Addiction is hard to beat, and that leads to stigma

Researchers say this data — and this lived experience — contradicts a widespread misperception that substance-use disorder is a permanent affliction and often fatal.

While tragic, the 100,000 fatal drug overdoses last year actually claimed the lives of a tiny percentage of the 31.9 million Americans who use illegal drugs.

Similarly, the roughly 95,000 deaths each year in the U.S. attributed to alcohol represent a fraction of high-risk drinkers.

So why is this ailment often characterized as intractable and hopeless?

Recovery experts say one reason is the fact that addiction is agonizing and hard to treat.

“Hopeless despair — that’s a good way to describe it,” said 34-year-old Travis Rasco, who lives in Plattsburgh, a small industrial city in upstate New York.

“I wanted to quit, I just couldn’t,” he said, describing his decade-long struggle with heroin.

Rasco relapsed again and again, causing his family enormous pain. “I didn’t want to be that person, but I didn’t know what to do,” he said.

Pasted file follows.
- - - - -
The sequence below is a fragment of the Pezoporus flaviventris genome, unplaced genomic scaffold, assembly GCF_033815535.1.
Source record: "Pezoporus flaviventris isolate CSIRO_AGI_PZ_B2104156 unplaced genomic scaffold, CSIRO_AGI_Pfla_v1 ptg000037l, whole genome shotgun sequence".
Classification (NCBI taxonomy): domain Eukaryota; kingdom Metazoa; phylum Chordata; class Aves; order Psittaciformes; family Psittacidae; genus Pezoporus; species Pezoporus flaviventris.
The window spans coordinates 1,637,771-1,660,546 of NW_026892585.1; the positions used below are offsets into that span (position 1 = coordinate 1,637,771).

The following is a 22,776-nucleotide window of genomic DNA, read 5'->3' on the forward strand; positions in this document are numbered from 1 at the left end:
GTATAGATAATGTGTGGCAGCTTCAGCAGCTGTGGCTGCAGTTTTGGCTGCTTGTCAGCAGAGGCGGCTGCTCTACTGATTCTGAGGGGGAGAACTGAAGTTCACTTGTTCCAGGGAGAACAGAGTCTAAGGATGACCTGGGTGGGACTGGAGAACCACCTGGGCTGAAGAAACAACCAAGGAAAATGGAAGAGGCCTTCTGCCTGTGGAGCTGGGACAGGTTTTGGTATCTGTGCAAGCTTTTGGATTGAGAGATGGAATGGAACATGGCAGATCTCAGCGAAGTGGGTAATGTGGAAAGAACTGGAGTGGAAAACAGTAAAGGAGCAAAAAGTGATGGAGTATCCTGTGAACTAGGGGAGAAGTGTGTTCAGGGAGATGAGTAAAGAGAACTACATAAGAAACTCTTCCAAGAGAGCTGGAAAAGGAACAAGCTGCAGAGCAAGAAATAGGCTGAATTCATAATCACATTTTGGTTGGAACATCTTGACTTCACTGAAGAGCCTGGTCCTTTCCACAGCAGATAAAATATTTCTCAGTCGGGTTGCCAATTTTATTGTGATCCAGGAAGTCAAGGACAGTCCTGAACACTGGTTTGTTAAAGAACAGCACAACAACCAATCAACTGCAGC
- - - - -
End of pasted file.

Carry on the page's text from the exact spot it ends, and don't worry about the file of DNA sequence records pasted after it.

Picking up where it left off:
Studies show people usually recover, but as with Rasco and Mable-Jones, the process happens slowly after multiple relapses.

It typically takes eight years or longer to achieve long-term remission even with high quality treatment and medical care.

Rasco was working two jobs to feed his heroin habit when he finally found a path forward in 2018.

“I took a pretty lengthy ambulance ride [after an overdose] and something happened in that ambulance,” he said, describing an emotional pivot that felt different: “This is not the way to live.”

He was also able to convince his insurance company to pay for longer-term treatment.

“They fought to only keep me in [rehab] for 14 days; they didn’t want to pay for 30, and I knew that wasn’t enough for me,” Rasco recalled. “They didn’t want to put me in a halfway house. I knew I needed a half-way house.”

This time it worked. He’s now lived drug-free for nearly four years, married, and has a newborn baby.

“We’re trying to buy a house right now. Something I never thought would be possible, something I never thought I deserved for the longest time,” Rasco said.

After the healing, a better life

Recovery rates aren’t the same for all people. There are stark differences in how the body and brain respond to alcohol and different drugs.